Money, created by a monetary and financial system that is only fair and equitable to those who have no need for any more of it, should not enable anyone to obtain more than they need to facilitate anything more than the requirements of day-to-day function or living. Certainly not when doing so comes at the cost of preventing others with less from having the same.

With a growing population, there will always be a relative need for the country to build new homes. But increasing home building exponentially, just so the whims of some can be met and the profiteering and greed of others can be fed is no solution to a problem that can be solved politically with better, more appropriate and fairer use of resources that already exist.

You never see house prices fall in the area where a new development is built. But you do see problems with flooding. You see the negative impact on infrastructure like roads, schools and GPs Surgeries.

Excessive building leads to a fall in the quality of life for countless numbers of people, many of them everyday, low-wage people who grew up locally. Real people who are being pushed out by deliberately engineered inflation meaning that the new houses the government and media tells us are being built to help them will continue to be the prized lifetime asset they will never be able to afford.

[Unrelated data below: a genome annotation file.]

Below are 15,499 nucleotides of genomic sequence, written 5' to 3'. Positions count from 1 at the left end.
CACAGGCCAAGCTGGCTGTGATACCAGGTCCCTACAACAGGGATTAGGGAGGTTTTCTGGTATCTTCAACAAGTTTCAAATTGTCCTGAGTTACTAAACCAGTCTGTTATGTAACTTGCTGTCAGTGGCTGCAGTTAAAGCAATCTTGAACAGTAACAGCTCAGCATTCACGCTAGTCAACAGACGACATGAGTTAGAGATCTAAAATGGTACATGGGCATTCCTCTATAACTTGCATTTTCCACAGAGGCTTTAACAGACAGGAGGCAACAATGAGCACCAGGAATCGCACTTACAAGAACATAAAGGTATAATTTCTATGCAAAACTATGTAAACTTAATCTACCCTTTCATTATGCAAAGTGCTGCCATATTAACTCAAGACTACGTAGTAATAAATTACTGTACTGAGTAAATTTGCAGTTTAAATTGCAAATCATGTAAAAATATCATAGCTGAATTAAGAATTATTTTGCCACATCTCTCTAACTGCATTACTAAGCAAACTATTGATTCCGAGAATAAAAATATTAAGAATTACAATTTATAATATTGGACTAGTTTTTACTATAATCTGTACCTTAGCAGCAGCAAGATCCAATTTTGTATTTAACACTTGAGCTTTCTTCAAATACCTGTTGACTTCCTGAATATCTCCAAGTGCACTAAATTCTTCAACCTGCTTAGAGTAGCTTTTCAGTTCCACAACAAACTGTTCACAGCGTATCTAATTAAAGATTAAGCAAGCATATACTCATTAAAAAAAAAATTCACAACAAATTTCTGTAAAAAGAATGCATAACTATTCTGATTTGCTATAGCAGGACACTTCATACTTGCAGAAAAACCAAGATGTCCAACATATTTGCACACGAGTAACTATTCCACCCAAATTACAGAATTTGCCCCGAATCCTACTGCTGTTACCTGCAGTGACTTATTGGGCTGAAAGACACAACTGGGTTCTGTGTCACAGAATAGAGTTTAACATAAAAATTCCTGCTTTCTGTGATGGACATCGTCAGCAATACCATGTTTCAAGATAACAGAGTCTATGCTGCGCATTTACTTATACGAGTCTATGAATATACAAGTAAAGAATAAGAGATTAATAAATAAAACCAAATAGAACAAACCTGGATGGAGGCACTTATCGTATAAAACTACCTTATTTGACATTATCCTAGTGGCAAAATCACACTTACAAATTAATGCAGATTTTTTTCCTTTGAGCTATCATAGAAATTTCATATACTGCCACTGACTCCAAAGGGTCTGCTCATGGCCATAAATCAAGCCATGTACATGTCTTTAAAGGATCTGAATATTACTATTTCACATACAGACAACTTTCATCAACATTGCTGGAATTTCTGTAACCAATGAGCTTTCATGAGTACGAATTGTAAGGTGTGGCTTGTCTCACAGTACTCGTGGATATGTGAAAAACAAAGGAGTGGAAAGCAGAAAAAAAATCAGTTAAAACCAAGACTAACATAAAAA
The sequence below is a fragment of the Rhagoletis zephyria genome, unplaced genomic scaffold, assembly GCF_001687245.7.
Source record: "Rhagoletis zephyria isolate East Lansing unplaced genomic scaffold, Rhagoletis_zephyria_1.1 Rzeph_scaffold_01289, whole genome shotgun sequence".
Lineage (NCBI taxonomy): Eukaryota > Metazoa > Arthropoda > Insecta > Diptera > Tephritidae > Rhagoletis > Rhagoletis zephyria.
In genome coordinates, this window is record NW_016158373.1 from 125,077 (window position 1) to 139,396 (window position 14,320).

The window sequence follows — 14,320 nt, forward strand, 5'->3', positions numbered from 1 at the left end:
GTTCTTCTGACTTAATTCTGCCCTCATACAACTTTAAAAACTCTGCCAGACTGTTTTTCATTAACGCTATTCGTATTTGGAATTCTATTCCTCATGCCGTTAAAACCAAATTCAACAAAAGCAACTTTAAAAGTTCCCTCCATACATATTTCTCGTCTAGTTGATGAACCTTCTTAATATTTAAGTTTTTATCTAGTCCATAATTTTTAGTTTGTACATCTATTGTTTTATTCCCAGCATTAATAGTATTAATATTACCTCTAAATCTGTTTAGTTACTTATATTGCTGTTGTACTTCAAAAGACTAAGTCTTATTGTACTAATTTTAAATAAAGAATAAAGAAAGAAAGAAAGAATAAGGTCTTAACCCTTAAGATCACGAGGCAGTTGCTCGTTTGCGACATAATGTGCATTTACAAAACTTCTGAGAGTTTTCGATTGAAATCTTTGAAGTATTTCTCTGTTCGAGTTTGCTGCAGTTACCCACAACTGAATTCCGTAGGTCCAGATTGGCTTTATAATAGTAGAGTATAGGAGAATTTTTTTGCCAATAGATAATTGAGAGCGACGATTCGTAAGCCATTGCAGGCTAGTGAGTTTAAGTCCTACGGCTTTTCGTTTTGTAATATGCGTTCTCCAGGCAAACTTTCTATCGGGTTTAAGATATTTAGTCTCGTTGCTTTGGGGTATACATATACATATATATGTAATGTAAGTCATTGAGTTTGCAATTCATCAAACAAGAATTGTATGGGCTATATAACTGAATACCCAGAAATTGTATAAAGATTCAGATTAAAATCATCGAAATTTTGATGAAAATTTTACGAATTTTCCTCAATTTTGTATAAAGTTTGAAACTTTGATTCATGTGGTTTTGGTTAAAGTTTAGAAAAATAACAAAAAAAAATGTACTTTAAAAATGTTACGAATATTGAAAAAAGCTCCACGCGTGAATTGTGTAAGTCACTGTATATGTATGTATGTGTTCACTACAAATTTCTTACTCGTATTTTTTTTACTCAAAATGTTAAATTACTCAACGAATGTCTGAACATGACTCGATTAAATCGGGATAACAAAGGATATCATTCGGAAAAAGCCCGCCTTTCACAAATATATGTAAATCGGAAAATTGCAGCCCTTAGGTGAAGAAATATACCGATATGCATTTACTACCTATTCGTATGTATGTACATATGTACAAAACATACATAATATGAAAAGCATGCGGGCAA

Whilst the term ‘Reset’ or ‘Great Reset’ has been adopted by both the World Economic Forum and by those who love to hate them, there is indeed no better term that can be used to describe what needs to happen to the UKs and the International Monetary and Financial systems so that life and the ability of everyone to live it becomes something that we all can financially afford.

The disproportionate value of homes, relative to what they are genuinely worth could quickly be addressed to a significant degree by a revaluation and rebalancing of the way money is used and manipulated and how the economy works.

But money itself has to be viewed as nothing more than the unit of exchange that it is, rather than the god-like ‘thing’ that greed and selfishness has allowed it to become.